In taking its QFabric to mid-sized data centers, Juniper Networks has made the right decision. In my discussions with networking cognoscenti at customer organizations large and small, Juniper’s QFabric technology often engenders praise and respect. It also was perceived as beyond the reach, architecturally and financially, of many shops.
Now Juniper is attempting to get to those mid-market admirers that previously saw QFabric as above their station.
Quest for Growth
To be sure, Juniper targeted the original QFabric, the QFX 3000-G, at large enterprises and high-end service providers, addressing applications such as high-performance computing (HPC), high-frequency trading in financial services, and cloud services. In a blog post discussing the downsized QFabric QFX3000-M, R.K. Anand, EVP and general manager of Juniper’s Data Center Business Unit, writes, “ . . . the beauty of the “M” configuration is that it’s ideal for satellite data centers, new 10GbE pods and space-constrained data center environments.”
Juniper is addressing a gap here, and it’s a wise move. Still, some wonder whether it has come too late. It’s a fair question.
In pursuing the midmarket, Juniper is ratcheting up its competitive profile against the likes of Cisco Systems and HP, which also have been targeting the mid market for growth, a commodity in short supply in the enterprise-networking space these days.
Analysts are concerned about maturation and slow growth in the networking market, as well as increasing competition and “challenging” — that’s an analyst-speak euphemism for crappy –macroeconomic conditions.
Belated . . . Or Just Too Late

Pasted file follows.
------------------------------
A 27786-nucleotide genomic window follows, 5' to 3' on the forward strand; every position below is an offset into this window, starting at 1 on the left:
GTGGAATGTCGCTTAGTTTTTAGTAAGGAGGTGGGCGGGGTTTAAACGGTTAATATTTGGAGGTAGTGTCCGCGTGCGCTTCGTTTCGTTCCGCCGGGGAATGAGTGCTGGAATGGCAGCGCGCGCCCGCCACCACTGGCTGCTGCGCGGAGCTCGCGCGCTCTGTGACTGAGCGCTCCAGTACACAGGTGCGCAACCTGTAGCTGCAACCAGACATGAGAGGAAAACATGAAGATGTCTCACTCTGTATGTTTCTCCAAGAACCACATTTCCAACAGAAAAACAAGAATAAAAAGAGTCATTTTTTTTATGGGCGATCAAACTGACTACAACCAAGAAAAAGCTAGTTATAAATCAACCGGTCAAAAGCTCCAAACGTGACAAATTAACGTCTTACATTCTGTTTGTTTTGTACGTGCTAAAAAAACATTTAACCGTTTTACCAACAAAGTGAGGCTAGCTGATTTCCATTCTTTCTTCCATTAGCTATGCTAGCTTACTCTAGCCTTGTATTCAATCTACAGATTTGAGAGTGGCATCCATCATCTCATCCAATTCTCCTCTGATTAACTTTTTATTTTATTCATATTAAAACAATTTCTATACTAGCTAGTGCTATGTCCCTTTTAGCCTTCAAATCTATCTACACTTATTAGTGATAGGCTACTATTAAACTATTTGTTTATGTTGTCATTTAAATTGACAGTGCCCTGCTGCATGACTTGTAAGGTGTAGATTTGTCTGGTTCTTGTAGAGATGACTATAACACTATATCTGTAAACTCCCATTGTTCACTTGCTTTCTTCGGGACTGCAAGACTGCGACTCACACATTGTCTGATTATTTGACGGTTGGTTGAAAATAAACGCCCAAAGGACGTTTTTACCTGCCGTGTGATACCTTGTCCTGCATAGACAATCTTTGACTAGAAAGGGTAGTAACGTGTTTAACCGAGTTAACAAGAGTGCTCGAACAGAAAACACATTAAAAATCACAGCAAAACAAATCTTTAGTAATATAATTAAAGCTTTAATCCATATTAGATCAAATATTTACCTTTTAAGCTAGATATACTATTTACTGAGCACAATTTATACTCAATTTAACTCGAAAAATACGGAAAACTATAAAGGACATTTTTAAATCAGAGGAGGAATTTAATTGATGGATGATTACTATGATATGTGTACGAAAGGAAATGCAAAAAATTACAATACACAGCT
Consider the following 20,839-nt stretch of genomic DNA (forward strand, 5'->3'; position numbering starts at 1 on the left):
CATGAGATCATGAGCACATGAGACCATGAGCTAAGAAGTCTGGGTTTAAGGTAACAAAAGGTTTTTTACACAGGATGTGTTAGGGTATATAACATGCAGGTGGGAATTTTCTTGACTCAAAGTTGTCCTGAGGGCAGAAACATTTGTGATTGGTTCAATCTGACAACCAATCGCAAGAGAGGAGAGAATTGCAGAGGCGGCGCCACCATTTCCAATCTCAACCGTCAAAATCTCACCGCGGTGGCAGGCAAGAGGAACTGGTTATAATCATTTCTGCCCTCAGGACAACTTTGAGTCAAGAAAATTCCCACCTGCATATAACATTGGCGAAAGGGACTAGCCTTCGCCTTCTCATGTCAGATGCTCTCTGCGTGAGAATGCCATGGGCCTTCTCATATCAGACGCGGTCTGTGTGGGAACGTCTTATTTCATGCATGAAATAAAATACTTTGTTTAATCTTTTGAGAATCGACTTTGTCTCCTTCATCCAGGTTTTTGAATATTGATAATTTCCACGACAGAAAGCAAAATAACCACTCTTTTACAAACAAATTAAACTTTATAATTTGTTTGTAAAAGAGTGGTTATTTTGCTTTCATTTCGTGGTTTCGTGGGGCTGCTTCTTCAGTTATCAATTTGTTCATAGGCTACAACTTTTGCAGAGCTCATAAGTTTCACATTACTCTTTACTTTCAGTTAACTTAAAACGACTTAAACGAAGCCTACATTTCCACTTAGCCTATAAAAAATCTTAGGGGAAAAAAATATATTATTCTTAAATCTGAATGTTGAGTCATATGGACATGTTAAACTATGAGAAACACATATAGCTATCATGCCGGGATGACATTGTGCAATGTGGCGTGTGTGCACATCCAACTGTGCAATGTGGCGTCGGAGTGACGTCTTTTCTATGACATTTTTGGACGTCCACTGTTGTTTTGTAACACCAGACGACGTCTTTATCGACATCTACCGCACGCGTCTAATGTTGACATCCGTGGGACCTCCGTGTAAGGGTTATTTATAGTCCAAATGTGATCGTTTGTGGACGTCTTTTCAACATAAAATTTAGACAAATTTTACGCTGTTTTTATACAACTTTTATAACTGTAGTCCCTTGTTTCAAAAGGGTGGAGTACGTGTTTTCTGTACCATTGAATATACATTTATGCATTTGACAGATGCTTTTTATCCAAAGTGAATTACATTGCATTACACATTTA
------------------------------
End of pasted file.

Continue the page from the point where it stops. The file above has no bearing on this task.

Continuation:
At its annual shindig for analysts, Juniper did little to allay those concerns, though the company understandably put an optimistic spin on its product strategy, competitive positioning, and ability to execute. Needham and Company analyst Alex Henderson summarized proceedings as follows:
“Despite an upbeat tone to Juniper’s strategy positioning and its new product development story, management reset its long term revenue and margin targets to a lower level. Juniper lowered its revenue growth targets to 9-12% from a much older growth target of 20% plus. In addition, management lowered gross margin target to 63-66% from the prior target of 65-67%.”
Like its competitors, Juniper is eager to find growth markets, preferably those that will support robust margins. A smaller QFabric won’t necessarily provide a panacea for Juniper’s market dilemma, but it certainly won’t hurt.
It also gives Juniper’s channel partners reason to call on customers that might have been off their radar previously. As Dhritiman Dasgupta, senior director of Enterprise System and Routing at Juniper, told The VAR Guy, the channel is calling the new QFX-3000-M “their version” of the product.
We’ll have to see whether Juniper’s QFabric for mid-sized data centers qualifies as a belated arrival or as a move that simply came too late.